I don’t want to tell you too much about the story, but I will say that smart directing and editing kept what could have been a laborious time-related construct quick and clever. Not surprising, considering Liman directed The Bourne Identity and Mr. and Mrs. Smith, two action movies with similarly intelligent and efficient storytelling.
The film’s genius is also in the punishing predicaments it presents Tom Cruise, an actor who needs to work his way back into our hearts, after a few years of bad press and disappointing films. Work he does. And so does his character, who has one of the most satisfying arcs I’ve seen in a sci-fi action flick. Edge of Tomorrow gives us permission to root for Cruise again, which feels like coming home to this Minority Report, Mission Impossible, and A Few Good Men fan.
If you’re a blockbuster lover, get yourself to an opening weekend show with a packed theater. I promise you’re going to have a great time.
Written and directed by Gillian Robespierre. Starring Jenny Slate, Jake Lacy, and Gaby Hoffmann. Limited opening June 6. Go here for cities and theaters.
This film is very funny. It’s sneakily moving. And it deals with abortion. You should know that right up front. It’s not a political film, and it doesn’t make arguments for or against the procedure. It just tells the story of Donna (Jenny Slate), a girl-child stand-up comedian who has a lot of jokes to tell and a lot of growing up to do. It is original, irreverent and oddly real-life for a movie with such a density of quips. It’s also surprisingly confident and tonally balanced, considering it’s writer/director Robespierre’s first feature. I saw Obvious Child at Sundance a few months ago and really liked it. If you’re ok with the weighty subject matter and occasional crudity (from a refreshingly female POV), and it’s playing in your town, see this film. Because it’s like nothing else out there right now.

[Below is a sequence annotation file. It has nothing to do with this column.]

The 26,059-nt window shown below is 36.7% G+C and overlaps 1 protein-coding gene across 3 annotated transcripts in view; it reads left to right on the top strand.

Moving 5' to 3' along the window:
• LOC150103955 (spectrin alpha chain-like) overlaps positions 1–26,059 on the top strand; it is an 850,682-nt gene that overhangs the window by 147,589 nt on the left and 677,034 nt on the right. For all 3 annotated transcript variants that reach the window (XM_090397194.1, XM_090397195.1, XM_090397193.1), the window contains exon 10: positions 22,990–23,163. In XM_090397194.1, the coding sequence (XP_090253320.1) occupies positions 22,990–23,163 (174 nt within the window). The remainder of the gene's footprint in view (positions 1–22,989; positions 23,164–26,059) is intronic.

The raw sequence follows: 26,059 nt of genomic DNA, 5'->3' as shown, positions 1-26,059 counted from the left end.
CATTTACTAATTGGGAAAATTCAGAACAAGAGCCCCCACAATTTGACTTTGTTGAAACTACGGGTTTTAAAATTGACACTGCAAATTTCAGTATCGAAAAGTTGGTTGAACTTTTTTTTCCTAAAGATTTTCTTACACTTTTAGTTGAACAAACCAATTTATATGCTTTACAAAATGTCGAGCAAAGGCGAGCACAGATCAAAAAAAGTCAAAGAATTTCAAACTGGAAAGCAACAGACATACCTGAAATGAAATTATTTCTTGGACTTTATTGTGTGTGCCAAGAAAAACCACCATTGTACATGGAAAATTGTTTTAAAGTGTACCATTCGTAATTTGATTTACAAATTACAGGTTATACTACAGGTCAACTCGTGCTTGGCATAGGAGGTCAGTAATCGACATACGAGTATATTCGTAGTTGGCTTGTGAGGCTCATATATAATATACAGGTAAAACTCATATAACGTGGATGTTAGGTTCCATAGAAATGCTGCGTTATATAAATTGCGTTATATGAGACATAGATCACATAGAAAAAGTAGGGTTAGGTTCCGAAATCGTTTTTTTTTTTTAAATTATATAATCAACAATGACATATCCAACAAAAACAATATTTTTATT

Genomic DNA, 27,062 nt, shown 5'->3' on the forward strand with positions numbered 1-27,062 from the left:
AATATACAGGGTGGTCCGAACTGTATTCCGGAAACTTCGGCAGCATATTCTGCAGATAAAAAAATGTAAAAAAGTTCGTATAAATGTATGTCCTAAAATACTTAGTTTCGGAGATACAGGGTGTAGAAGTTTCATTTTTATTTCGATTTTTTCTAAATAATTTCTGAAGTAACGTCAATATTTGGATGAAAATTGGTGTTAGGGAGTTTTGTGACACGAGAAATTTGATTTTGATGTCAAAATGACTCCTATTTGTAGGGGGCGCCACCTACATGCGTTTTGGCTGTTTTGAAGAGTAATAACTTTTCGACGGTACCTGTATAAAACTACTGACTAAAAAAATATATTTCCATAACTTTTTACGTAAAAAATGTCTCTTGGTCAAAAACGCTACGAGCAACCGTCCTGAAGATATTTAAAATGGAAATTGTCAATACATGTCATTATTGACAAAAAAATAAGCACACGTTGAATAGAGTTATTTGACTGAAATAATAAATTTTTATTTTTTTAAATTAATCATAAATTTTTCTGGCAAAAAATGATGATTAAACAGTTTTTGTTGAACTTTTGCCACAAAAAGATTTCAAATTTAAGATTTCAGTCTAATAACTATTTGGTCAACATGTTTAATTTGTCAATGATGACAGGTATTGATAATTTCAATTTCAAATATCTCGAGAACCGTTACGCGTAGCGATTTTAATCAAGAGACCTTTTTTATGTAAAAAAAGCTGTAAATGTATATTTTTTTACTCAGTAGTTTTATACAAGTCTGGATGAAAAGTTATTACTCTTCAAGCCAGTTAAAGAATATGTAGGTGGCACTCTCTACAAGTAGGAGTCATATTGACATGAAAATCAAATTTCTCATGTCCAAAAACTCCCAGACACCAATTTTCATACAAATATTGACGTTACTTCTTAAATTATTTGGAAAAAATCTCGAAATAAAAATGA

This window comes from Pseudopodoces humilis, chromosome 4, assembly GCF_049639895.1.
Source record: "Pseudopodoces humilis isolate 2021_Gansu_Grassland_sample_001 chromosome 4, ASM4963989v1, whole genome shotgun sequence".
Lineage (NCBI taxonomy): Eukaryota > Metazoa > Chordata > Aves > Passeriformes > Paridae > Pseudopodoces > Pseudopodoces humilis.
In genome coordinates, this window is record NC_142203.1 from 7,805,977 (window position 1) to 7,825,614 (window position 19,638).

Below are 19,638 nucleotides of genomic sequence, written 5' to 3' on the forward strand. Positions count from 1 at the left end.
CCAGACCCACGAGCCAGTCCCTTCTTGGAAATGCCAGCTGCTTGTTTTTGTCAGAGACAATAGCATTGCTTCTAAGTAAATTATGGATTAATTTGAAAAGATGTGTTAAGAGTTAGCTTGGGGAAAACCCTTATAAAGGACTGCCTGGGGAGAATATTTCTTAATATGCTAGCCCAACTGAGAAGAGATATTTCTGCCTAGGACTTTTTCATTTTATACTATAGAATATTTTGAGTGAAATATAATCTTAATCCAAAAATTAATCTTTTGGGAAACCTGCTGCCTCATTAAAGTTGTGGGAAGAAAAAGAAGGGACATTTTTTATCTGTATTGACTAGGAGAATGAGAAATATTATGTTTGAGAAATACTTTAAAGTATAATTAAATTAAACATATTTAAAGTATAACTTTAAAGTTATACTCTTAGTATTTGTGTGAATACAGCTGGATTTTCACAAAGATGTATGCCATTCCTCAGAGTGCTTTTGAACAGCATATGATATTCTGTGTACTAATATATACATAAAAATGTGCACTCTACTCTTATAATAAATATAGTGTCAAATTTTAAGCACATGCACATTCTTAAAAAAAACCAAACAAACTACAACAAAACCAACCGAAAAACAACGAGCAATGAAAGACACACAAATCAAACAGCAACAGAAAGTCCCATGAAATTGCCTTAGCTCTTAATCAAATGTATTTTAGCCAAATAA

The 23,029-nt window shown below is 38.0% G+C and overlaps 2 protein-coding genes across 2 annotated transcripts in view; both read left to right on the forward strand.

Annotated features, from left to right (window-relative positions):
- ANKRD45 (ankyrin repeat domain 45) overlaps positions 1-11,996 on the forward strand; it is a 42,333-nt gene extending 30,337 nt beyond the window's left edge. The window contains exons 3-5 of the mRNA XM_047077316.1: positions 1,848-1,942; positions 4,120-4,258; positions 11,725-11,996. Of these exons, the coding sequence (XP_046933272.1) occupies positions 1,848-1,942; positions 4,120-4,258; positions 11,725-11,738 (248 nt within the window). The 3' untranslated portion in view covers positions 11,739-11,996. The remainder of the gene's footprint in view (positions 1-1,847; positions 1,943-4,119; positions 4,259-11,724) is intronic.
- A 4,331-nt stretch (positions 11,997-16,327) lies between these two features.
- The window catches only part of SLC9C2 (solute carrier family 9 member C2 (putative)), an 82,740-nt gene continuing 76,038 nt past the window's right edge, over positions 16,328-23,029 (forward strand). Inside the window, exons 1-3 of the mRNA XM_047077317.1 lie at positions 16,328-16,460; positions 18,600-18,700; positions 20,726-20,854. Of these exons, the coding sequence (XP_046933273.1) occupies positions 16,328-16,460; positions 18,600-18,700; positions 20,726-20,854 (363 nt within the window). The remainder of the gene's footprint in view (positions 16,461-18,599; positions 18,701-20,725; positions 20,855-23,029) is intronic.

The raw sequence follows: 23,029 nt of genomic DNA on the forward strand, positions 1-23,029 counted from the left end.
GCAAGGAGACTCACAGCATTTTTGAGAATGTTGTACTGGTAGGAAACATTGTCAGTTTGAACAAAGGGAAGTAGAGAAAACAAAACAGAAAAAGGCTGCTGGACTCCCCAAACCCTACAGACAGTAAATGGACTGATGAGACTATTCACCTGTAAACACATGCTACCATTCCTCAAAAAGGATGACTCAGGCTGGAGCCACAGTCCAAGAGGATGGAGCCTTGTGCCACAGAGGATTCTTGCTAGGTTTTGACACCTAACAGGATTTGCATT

On My June To-See List
22 Jump Street (June 13)
I saw the 21 Jump Street relaunch at SXSW a couple years ago with Channing Tatum and Jonah Hill sitting a few rows behind me, in full police getup. So I have a soft spot in my heart for this smartly big-dumb-fun franchise.
Hellion (June 13)
I tried multiple times to see this well-reviewed coming-of-age indie at Sundance (with Aaron Paul as a struggling father), and failed. You know I’m not missing it this month!
How to Train Your Dragon 2 (June 13)
I liked the first one’s solid storytelling and thrilling animation. Got high hopes for the second.
Begin Again (June 27)
Another relationship drama centered around music from Once director John Carney? Yes, please.
Snowpiercer (June 27)
South Korean director Joon-ho Bongs’ films (The Host, Mother) have been haunting my Netflix queue for a few years now. Maybe if I see his new one—stocked with a deep roster of good actors including Chris Evans, Jamie Bell, Tilda Swinton, and Octavia Spencer—I’ll get to his old ones.
They Came Together (June 27)
It stars Paul Rudd and Amy Poehler. It’s a rom-com satire. I’m there.